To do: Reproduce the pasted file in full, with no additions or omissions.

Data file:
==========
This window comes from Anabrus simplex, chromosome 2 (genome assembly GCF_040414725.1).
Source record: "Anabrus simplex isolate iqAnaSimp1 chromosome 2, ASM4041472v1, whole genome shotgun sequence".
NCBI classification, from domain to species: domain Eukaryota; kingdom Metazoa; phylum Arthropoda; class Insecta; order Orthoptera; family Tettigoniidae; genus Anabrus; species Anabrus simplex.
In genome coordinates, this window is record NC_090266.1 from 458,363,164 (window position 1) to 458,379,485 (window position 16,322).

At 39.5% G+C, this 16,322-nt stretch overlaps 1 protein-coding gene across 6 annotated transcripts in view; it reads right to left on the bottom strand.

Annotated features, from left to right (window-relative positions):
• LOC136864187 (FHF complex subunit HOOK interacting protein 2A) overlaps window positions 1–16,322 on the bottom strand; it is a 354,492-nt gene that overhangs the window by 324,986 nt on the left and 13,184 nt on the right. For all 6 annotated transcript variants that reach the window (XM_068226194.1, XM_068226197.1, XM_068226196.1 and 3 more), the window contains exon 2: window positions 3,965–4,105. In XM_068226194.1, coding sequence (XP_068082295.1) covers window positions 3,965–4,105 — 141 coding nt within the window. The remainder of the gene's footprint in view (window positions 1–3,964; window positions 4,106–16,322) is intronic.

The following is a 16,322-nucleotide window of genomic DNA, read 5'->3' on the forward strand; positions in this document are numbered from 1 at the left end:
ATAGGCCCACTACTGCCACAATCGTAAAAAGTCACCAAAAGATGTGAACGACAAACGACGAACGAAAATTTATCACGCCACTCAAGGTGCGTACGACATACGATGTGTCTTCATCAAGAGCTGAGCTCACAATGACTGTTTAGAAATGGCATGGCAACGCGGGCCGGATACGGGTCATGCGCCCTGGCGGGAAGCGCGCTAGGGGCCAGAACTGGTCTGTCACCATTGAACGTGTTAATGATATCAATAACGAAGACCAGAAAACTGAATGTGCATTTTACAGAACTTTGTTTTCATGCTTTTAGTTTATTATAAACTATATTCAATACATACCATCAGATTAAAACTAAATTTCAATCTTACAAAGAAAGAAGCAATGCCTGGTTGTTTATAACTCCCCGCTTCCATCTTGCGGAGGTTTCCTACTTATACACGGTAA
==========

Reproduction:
This window comes from Anabrus simplex, chromosome 2 (genome assembly GCF_040414725.1).
Source record: "Anabrus simplex isolate iqAnaSimp1 chromosome 2, ASM4041472v1, whole genome shotgun sequence".
NCBI classification, from domain to species: domain Eukaryota; kingdom Metazoa; phylum Arthropoda; class Insecta; order Orthoptera; family Tettigoniidae; genus Anabrus; species Anabrus simplex.
In genome coordinates, this window is record NC_090266.1 from 458,363,164 (window position 1) to 458,379,485 (window position 16,322).

At 39.5% G+C, this 16,322-nt stretch overlaps 1 protein-coding gene across 6 annotated transcripts in view; it reads right to left on the bottom strand.

Annotated features, from left to right (window-relative positions):
• LOC136864187 (FHF complex subunit HOOK interacting protein 2A) overlaps window positions 1–16,322 on the bottom strand; it is a 354,492-nt gene that overhangs the window by 324,986 nt on the left and 13,184 nt on the right. For all 6 annotated transcript variants that reach the window (XM_068226194.1, XM_068226197.1, XM_068226196.1 and 3 more), the window contains exon 2: window positions 3,965–4,105. In XM_068226194.1, coding sequence (XP_068082295.1) covers window positions 3,965–4,105 — 141 coding nt within the window. The remainder of the gene's footprint in view (window positions 1–3,964; window positions 4,106–16,322) is intronic.

The following is a 16,322-nucleotide window of genomic DNA, read 5'->3' on the forward strand; positions in this document are numbered from 1 at the left end:
ATAGGCCCACTACTGCCACAATCGTAAAAAGTCACCAAAAGATGTGAACGACAAACGACGAACGAAAATTTATCACGCCACTCAAGGTGCGTACGACATACGATGTGTCTTCATCAAGAGCTGAGCTCACAATGACTGTTTAGAAATGGCATGGCAACGCGGGCCGGATACGGGTCATGCGCCCTGGCGGGAAGCGCGCTAGGGGCCAGAACTGGTCTGTCACCATTGAACGTGTTAATGATATCAATAACGAAGACCAGAAAACTGAATGTGCATTTTACAGAACTTTGTTTTCATGCTTTTAGTTTATTATAAACTATATTCAATACATACCATCAGATTAAAACTAAATTTCAATCTTACAAAGAAAGAAGCAATGCCTGGTTGTTTATAACTCCCCGCTTCCATCTTGCGGAGGTTTCCTACTTATACACGGTAA